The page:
Select Committee on Defence Appendices to the Minutes of Evidence



Submission from Confederation of British Service and Ex-Service Organisations to the MoD Review (27 July 2001)

  As you know, the Forces Pension Society has taken the lead in commenting on the Pension Scheme Review whilst the Royal British Legion has led on the Compensation Review. The recent replies that you will have received from them both carry the full support of the COBSEO Executive Committee.

  In addition to the replies from these two organisations, I know that you will have received additional responses from other Executive Committee members who will wish to add comments from the perspective of their own individual organisations. The purpose of this response, therefore, is merely to reinforce the main thrust of the comments that you will have already received.

  Whilst applauding the immense amount of effort that has been put into the staffing of the two Reviews, as well as some of the new proposals contained within them, we remain concerned that the underlying philosophy behind each Review is fundamentally flawed.

  At the heart of our concerns is the fact that the unique commitment of the Serviceman and woman does not appear to have been properly recognised. Unlike other Government employees, it is worth remembering that although the nation has not been involved in a major conflict since 1945, over 8,000 Servicemen have been killed on duty, on operations or as a result of terrorist attacks since then (an average of 150 per year). Because of the extraordinary level of commitment involved, we know that the Secretary of State is very keen to honour all those who have died (as well as the 25,000 more who have died of other causes) with a suitable memorial.

  We fully support the principle contained in the Armed Forces Overarching Personnel Strategy of providing a pension that reflects modern standards and is consistent with the legitimate expectation of Service personnel. On the basis of the hazards of Service life as explained in the previous paragraph, we would see it as a legitimate expectation that the Government has a duty to err on the generous side when it comes to end of service benefits and pensions or compensation policy for Armed Forces Personnel. This logic does not, however, appear to have been carried through in the discussion that follows in the two Reviews.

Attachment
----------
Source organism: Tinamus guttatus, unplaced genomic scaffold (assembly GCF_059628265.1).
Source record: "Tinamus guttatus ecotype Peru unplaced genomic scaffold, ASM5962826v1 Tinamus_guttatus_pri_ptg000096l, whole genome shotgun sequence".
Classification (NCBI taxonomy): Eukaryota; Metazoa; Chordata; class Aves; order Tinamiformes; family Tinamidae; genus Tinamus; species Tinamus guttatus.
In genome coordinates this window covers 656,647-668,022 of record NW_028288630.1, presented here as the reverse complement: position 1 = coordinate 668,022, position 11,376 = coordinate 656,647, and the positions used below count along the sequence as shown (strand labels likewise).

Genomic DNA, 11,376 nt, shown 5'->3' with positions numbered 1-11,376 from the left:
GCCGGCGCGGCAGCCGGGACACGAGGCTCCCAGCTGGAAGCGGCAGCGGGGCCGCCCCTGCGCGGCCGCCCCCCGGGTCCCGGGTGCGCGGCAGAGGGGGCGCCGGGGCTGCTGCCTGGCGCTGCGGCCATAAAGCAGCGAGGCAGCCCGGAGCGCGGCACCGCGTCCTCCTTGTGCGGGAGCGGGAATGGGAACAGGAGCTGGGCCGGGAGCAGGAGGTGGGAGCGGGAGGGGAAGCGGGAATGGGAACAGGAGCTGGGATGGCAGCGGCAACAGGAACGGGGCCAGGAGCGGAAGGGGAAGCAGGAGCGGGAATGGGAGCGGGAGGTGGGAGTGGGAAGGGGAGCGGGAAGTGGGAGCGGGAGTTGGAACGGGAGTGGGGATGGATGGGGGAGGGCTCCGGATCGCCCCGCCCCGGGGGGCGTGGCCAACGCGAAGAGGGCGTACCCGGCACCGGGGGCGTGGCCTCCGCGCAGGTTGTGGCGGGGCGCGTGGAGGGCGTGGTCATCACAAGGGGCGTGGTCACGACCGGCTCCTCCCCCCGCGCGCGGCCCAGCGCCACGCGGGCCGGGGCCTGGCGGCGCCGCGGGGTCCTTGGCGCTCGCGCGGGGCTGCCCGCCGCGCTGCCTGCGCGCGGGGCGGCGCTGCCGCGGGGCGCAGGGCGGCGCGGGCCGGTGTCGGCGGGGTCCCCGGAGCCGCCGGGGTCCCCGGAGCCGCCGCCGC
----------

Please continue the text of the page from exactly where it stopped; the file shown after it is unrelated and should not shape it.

Whilst, from the MoD perspective, it may have been abundantly clear why cost neutrality should be a principal driver, the ex-Service point of view would rather judge the proposals on the basis of fairness and equity. Whilst, therefore, we welcome the targeting of greater funding to those in greater need, it is difficult for us to accept, from the outset, that there must be losers.

  In the case of the Pension Review, our main concern is that the proposed levels of award appear to compare poorly in comparison with other public sector employees. In the introduction to the Review, it would have helped to see some discussion of why the proposed new scheme should remain both unfunded and non-contributory. I know that you have already taken this point on board. It would also have helped to see an expression of intent to avoid repeating one of the major pitfalls of the current scheme, for example the pensions "trough". On a more minor, but important, point, it would have been a major success for the MoD if, at the time of the announcement that Forces attributable pensions were made for life, Survivor's Benefits for life for non-attributable widow(er)s could have been introduced at the same time, and to include existing widows.

  Turning to the Compensation Review, our main concern centres round the apparent assumption that War Pensioners and War Widows should be treated in the same way as civilians and those injured in criminal activities. Again, we would have hoped for a more generous response, reflecting the unique contribution made by Servicemen. We are concerned that the gateway and burden of proof for qualification for compensation have been made more difficult, with the inevitable result that, again, there will be losers. We have considerable reservations about the proposed introduction of lump sum payments when an income stream would be more appropriate. We are also concerned that, with the recent transfer of responsibility of the War Pensions Agency to the MoD, there should be an independent body both to oversee the scheme and to deal with appeals. Otherwise there could be the perception that the MoD would effectively become judge, jury and court of appeal in the case of compensation claims, possibly to the detriment of those claiming.

  In summary, we have fundamental concerns about the two Reviews, as currently drafted. We would hope that the underlying philosophy behind both could be reconsidered along the lines explained above. We would be very happy to take part in further discussions about this, under your auspices, possibly as part of the ongoing work within the auspices of the Veterans' Forum.


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